By Sushri Sangita Puhan
In India the face of adoption is changing. While some progressive trends can be identified, there is also an increasing mismatch between the preferences of parents seeking to adopt children, and the number and age of children available for adoption. Prospective adoptive parents also face a lack of support when engaging with the adoption process. This leads to numerous social issues including incentives for child trafficking and unsuccessful adoption experiences, leading to the return of children to their care institutions. This blog discusses these issues, examining the reality behind the statistics and proposing solutions to some of the current problems in the system.
Between 2009 and 2020, 49,365 Indian children were adopted into new families, of which 43,637 children were adopted in India and 5,728 children abroad. Behind these statistics, every number represents a child, a history, and ultimately a family formed by adoption. Although adoption is still considered a ‘last resort’ by many, this is not the case for all. While small fractions have chosen adoption for altruistic reasons, a few have made it the first preference in forming a family. Blended families – a combination of biological and adopted children – are also steadily increasing. The diversity in family composition shows that attitudes to adoption in India are changing, albeit slowly and against considerable odds. However, an apparent gap between attitude and behaviour still exists.
The dichotomy between attitude and behaviour towards adoption
In spite of the increased trend of in-country adoption with a greater preference for girls -which has traditionally been focused on boys – for many in India adoption remains a practice of secrecy and denial. Attitudinal change has therefore been slower than behavioural change. There is a huge demand for very young children, whereas children available for adoption are largely older and often have special needs. Such behaviour has remained unchanged for decades.
As per the latest statistics from Central Adoption Resource Authority (CARA), out of 28,334 prospective adoptive parents (PAPs), 20,142 wanted to adopt a child aged 0-2 years. But the reality is only a few hundred adoptable children of that age are available. Often PAPs appeal with a desperate voice to adopt ‘jitna chhota bacha ho sakta’ – what some in the adoption world call ‘as young as possible’. On contrary, less than 3000 adoptable children were available in the care institutions.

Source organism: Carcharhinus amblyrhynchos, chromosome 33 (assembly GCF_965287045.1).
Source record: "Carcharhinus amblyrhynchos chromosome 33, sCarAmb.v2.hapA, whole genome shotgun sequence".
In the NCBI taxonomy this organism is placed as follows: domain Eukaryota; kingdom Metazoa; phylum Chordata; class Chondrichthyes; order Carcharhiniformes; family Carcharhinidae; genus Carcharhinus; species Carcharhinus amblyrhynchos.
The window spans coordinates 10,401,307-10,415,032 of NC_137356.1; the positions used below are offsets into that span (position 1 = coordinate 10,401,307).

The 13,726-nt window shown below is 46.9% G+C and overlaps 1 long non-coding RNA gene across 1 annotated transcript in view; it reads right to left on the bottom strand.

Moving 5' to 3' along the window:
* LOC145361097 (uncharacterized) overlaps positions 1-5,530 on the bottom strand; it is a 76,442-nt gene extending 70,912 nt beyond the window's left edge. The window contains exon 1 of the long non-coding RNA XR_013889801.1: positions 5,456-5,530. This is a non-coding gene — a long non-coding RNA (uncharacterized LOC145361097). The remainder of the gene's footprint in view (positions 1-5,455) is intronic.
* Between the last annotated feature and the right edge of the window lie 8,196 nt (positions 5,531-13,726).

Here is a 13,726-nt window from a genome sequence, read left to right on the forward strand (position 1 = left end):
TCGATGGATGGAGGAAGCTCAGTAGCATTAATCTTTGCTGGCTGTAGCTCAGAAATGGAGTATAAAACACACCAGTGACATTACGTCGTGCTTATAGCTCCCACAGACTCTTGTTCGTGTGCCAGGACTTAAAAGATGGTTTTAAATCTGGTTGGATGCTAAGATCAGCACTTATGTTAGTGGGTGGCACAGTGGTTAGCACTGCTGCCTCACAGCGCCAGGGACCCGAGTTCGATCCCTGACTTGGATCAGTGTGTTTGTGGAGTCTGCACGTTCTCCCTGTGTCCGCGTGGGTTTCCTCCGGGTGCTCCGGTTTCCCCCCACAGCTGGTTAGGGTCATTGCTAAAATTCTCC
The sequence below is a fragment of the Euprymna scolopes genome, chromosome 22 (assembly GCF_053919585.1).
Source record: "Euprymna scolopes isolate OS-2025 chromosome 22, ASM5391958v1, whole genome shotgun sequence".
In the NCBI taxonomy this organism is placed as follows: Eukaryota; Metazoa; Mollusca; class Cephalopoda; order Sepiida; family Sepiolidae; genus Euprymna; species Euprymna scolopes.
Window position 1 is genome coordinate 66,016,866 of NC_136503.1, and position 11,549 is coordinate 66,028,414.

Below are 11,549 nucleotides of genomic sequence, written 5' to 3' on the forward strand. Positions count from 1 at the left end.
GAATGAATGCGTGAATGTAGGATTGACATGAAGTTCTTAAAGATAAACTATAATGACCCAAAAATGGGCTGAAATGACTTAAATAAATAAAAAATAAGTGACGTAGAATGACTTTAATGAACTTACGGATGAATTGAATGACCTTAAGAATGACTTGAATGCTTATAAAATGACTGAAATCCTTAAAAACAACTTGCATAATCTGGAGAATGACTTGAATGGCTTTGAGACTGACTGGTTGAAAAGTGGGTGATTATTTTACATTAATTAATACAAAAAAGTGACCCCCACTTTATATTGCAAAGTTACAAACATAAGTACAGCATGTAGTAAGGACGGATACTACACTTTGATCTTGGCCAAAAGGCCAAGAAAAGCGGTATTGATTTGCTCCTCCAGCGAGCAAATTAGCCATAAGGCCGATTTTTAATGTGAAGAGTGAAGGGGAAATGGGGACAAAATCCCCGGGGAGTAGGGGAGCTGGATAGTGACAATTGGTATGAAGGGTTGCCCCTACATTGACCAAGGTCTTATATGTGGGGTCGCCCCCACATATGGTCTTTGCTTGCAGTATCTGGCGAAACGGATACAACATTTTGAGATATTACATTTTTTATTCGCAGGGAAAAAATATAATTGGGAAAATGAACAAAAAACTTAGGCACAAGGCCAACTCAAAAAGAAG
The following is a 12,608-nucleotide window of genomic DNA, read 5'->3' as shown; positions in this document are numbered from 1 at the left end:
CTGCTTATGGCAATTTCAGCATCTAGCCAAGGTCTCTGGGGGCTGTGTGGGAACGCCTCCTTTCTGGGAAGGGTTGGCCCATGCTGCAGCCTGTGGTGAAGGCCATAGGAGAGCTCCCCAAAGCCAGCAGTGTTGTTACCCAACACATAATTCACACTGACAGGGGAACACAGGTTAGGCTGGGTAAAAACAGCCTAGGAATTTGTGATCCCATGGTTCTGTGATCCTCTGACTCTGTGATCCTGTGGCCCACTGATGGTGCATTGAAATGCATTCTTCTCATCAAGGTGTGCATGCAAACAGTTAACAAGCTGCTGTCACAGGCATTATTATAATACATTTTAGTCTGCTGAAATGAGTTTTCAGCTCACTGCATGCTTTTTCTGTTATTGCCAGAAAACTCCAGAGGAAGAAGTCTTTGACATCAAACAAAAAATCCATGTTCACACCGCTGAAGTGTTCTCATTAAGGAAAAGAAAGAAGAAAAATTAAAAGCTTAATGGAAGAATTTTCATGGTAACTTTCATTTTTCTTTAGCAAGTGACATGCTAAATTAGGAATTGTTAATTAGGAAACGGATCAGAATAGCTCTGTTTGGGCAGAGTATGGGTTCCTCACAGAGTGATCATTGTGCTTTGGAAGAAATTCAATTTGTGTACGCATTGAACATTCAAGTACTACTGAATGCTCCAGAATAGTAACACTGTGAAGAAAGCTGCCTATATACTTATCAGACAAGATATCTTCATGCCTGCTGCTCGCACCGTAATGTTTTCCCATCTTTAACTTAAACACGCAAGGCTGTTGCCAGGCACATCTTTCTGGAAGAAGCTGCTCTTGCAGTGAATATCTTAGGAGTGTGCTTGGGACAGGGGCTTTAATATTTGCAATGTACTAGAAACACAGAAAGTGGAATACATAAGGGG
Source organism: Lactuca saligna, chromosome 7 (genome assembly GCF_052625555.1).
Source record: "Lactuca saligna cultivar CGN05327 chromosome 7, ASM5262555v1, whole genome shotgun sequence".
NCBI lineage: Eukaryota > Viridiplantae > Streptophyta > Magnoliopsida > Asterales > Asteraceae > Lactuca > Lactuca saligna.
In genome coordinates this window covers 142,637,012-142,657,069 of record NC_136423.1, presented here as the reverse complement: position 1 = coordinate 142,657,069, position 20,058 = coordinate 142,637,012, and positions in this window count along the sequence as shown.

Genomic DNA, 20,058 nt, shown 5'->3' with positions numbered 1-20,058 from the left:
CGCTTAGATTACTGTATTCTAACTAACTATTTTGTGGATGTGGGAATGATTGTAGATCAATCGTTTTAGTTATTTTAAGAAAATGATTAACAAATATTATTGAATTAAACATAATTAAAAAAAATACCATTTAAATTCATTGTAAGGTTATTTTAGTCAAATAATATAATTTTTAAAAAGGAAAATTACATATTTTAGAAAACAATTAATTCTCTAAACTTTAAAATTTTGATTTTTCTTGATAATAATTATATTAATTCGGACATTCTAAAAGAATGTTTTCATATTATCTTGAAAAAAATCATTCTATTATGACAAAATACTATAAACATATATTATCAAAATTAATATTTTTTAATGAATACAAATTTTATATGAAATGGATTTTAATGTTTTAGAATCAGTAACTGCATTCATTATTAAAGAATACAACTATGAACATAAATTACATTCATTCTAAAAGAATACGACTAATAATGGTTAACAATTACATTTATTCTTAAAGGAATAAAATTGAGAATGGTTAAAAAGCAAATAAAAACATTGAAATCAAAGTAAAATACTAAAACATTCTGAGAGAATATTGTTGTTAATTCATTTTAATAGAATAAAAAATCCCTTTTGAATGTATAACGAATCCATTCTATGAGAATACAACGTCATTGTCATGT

At a glance, the shortage of adoptable babies seems a problem, and certainly for people who desperately want to adopt a baby. But does the trend reflect changing social and geopolitical attitudes that might have combined to shrink the number of adoptable babies? Does it mean single women are less likely to relinquish their babies at birth, that girls are viewed more as an asset than liability or that parents in poverty are not manipulated into signing away their parental rights? No official data is available to establish these claims. However, media reports of baby-selling and trafficking for illegal adoption surface regularly.
A glimpse into reality
Often adopters, who could be called buyers, and mediators are powerful people – rich and educated – who know how to bypass the law and exploit the birth parents. One case for example was reported in Tamilnadu where the adopter was an engineer and the trafficker a doctor. Together they executed the plan to sell a four-month-old baby girl at 4.8 lakh, (c. £5040). Another case involved a taxi driver in Delhi, who reported to police how child traffickers were selling two babies for 3 lakh (c. £3,150).